To Seek Out Strange New Worlds ... and Eat Their Foods
The J. J. Abrams–helmed Star Trek movie opens tomorrow. As I was reading up on the new installment, I came across this line in the Wikipedia entry: "Another reference to Abrams' previous works is Slusho, which Uhura orders at the bar she meets Kirk at."
That reminded me that food and drink is depicted routinely in the Star Trek franchise—across ten movies and six TV shows. There's no doubt—or at least, I hope—that there will be food references in the 11th movie, which will feature Romulans, Vulcans, Orions. As a refresher, I thought I'd take a look at what passes for serious eats in these alien cultures. Join me on this mission, won't you?
Romulans: Huge Drunks Fond of Tart Candy
The biological cousins of the Vulcans, Romulans are devious, paranoid, and militant.
The Romulan Star Empire has been at odds with the United Federation of Planets since before the Federation's inception in 2161, and was in fact the catalyst for the Federation's formation. By 2379, however, relations between the Romulans and the Federation had warmed somewhat.
A Romulan named Nero is the villain in the new movie, traveling from the future to destroy the Federation before it gets off the ground.
Any Trek fan worth his or her salt (included in Starfleet emergency rations, by the way) knows that Romulan ale is one of the most widely referenced food-and-beverage items in the franchise. It's an ultrapotent blue drink that reportedly results in instant drunkeness. [After the jump, recipes for Romulan ale, Klingon bloodwine, and why Vulcans hate barbecue.]
Science fiction often holds a mirror up to contemporary culture, critiquing its practices, politics, and mores. So, too, with Romulan ale. Because of the United Federation of Planets' standoff with the Romulan Empire, the drink is illegal within the Federation—much like Cuban cigars are in the U.S. But like the captains of industry of today, captains of starships indulge in this vice. As Kirk said in The Undiscovered Country, the routine violation of the embargo is "one of the advantages of being a thousand light years from Federation headquarters."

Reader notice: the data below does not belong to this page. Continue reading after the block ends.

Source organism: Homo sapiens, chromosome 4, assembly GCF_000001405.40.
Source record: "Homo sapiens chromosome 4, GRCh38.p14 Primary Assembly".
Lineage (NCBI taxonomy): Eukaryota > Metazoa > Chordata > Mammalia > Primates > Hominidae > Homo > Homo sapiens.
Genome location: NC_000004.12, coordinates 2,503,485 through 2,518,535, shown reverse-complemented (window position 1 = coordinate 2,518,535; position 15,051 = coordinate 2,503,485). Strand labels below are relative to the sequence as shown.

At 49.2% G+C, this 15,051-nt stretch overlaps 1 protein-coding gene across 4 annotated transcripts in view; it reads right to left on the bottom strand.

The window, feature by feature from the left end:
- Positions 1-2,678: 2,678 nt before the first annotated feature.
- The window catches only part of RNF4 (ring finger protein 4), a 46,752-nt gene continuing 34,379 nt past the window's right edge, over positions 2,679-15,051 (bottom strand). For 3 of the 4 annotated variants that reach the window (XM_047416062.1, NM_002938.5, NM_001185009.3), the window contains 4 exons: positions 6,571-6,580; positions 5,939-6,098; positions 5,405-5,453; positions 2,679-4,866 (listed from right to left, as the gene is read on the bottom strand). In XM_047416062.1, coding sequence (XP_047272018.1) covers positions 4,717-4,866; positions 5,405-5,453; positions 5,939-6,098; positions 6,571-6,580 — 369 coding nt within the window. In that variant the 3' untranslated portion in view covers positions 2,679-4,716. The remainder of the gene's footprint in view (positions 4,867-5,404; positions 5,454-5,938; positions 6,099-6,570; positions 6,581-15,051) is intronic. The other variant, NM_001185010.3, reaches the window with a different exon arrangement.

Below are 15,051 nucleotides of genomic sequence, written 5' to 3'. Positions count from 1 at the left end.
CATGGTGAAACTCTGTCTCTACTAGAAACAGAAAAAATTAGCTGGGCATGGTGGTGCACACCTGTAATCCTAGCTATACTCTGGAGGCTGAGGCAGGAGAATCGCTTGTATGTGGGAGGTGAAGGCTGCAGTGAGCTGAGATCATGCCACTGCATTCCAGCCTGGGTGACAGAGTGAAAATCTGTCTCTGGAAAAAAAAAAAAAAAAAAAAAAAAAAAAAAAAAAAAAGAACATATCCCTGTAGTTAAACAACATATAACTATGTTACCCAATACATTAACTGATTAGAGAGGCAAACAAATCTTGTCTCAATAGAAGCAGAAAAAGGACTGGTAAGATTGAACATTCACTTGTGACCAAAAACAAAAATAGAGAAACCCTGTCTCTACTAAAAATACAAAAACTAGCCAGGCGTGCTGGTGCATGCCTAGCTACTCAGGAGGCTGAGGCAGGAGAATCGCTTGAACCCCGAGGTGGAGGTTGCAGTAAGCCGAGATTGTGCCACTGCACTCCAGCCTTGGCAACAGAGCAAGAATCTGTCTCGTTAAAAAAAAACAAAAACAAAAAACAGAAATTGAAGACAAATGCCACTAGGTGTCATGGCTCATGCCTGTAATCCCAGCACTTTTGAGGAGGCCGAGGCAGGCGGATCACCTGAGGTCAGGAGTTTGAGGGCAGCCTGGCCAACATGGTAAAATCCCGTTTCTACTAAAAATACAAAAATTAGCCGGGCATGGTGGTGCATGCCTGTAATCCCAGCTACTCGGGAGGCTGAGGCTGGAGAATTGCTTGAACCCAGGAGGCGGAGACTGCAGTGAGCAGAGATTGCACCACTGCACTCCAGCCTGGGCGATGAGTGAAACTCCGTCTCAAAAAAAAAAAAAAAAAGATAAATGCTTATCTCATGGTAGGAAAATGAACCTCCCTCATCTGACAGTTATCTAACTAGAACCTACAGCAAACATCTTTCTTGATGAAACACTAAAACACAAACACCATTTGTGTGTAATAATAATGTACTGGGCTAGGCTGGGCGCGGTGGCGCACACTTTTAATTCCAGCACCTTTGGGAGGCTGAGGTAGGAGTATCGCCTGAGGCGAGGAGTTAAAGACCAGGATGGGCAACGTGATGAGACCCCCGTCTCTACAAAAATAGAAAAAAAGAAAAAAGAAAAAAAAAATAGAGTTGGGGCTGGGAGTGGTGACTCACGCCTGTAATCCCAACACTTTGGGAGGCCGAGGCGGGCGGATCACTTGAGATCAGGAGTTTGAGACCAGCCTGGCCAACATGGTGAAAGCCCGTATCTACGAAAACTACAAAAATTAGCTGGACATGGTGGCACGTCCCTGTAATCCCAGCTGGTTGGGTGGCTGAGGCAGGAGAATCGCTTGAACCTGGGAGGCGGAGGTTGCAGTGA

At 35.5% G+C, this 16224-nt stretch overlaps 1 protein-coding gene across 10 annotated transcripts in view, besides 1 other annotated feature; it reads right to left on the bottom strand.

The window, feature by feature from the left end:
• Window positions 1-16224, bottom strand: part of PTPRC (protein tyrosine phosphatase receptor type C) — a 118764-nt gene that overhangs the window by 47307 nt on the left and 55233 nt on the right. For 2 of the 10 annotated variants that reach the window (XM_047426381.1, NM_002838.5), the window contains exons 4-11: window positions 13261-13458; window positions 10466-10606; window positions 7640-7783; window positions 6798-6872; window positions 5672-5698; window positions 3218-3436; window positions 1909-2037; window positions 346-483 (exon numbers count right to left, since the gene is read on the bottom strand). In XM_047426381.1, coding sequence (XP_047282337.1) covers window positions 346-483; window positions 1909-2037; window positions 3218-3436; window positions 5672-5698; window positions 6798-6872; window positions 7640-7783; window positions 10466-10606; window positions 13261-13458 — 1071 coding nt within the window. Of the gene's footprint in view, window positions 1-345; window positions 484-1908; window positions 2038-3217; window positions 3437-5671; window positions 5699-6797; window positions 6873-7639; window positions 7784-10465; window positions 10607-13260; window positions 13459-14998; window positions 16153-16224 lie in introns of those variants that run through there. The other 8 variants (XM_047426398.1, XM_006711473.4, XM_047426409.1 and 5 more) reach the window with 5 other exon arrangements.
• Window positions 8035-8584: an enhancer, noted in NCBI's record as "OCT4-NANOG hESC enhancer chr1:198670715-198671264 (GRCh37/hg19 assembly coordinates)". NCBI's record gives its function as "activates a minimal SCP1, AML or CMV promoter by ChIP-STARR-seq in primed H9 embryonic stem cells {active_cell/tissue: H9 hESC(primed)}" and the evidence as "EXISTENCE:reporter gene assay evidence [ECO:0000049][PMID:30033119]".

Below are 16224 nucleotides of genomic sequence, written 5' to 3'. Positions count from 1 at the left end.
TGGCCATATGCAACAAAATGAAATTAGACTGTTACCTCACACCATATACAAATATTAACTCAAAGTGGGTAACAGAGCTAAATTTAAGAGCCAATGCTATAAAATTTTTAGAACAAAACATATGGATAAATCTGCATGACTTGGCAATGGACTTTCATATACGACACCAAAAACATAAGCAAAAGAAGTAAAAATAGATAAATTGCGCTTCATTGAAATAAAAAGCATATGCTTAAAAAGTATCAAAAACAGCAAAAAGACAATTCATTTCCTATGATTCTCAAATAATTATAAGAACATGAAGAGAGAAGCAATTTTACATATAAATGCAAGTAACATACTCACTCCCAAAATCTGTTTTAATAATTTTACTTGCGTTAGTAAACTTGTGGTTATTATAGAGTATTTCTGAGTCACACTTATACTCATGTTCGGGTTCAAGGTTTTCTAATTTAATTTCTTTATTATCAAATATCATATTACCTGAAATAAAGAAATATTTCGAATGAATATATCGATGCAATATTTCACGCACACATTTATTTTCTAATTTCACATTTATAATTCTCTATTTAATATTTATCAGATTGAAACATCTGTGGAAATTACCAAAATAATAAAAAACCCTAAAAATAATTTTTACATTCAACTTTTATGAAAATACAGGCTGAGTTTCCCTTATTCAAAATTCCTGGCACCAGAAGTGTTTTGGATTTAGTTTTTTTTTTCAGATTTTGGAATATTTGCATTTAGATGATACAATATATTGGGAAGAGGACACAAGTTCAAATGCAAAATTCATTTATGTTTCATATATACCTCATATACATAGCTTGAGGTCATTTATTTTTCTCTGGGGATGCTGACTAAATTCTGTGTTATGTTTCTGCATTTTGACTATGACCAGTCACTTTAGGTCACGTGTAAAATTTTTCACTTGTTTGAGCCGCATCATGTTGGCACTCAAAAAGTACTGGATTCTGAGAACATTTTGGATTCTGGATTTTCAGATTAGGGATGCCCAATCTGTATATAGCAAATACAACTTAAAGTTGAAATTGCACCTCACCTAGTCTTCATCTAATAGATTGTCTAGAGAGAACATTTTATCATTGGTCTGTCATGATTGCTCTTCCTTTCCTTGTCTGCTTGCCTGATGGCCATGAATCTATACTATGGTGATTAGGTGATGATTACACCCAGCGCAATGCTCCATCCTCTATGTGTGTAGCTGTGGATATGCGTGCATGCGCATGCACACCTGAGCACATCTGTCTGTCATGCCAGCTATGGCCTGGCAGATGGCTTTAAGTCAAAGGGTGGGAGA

Its proper Romulan name may be kali-fal.
Recipes: There are several recipes out there for Earth-bound Romulan ale. The simplest involves mixing equal amounts of vodka, rum, and blue curaçao, but this one sounds a bit tastier: equal parts vodka, triple sec, blue curaçao, and lemonade.
- Jumbo Romulan mollusk: a delicacy that appears to be served over rice, with perhaps scrambled egg
- Osol twist: A very tart candy first mentioned in Deep Space 9 episode "Image in the Sand"
- Viinerine: A military staple, it first appears in TNG episode "Face of the Enemy"
Vulcans: They Don't Like Barbecue
You know what the Vulcans are all about--ultra logical, emotionless, intellectual, cool under pressure. Their food seems equally bland, too, and from what I can remember in all my years of watching Trek shows and movies, there hasn't really been a standout dish that's mentioned again and again in the way Romulan ale is.
Most Vulcans are vegetarians, and while it would be easy for other folks to take a swipe at the veg lifestyle, I've had pretty damn good meatless meals--so there's no excuse for lame food in the Vulcan repertoire.
A little digging shows that Vulcans are absolutely prissy when it comes to food and drink. First of all, alcohol reportedly has no effect on them (even though they do produce spirits on the planet Vulcan). And this doesn't sound very appealing--according to Memory Alpha, "Vulcans have a superior metabolism to Humans. Caffeine and sapotoxins have little effect on them. They are also capable of surviving for long durations without food or sleep."